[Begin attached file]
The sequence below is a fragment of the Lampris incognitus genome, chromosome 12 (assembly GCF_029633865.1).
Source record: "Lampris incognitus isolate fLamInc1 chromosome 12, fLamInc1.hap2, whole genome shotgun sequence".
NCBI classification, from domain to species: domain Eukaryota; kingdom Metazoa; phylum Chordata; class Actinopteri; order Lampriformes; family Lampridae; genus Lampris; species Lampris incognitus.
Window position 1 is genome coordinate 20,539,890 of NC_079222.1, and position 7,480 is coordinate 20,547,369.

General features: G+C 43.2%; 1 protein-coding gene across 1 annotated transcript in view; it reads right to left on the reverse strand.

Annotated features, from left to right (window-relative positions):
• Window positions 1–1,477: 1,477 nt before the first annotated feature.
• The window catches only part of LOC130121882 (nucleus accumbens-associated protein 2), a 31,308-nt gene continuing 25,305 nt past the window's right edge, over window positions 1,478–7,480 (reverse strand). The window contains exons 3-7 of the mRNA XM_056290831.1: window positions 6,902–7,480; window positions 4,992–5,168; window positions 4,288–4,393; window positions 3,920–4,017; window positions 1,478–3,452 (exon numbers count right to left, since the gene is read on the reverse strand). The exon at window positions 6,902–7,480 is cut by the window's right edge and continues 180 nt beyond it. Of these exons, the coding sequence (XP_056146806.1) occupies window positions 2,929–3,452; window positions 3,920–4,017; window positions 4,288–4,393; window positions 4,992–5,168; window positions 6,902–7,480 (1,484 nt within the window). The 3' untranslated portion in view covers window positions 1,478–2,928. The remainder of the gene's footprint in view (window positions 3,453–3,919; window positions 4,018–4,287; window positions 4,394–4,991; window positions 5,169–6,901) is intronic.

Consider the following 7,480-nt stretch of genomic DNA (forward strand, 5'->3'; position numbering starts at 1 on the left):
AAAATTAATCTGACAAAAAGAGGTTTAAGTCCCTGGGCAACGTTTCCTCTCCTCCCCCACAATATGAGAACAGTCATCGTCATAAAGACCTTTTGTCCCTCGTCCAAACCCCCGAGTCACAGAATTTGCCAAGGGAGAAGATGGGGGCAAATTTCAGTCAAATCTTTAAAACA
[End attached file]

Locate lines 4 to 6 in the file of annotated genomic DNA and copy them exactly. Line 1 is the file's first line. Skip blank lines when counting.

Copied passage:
Window position 1 is genome coordinate 20,539,890 of NC_079222.1, and position 7,480 is coordinate 20,547,369.

General features: G+C 43.2%; 1 protein-coding gene across 1 annotated transcript in view; it reads right to left on the reverse strand.

Annotated features, from left to right (window-relative positions):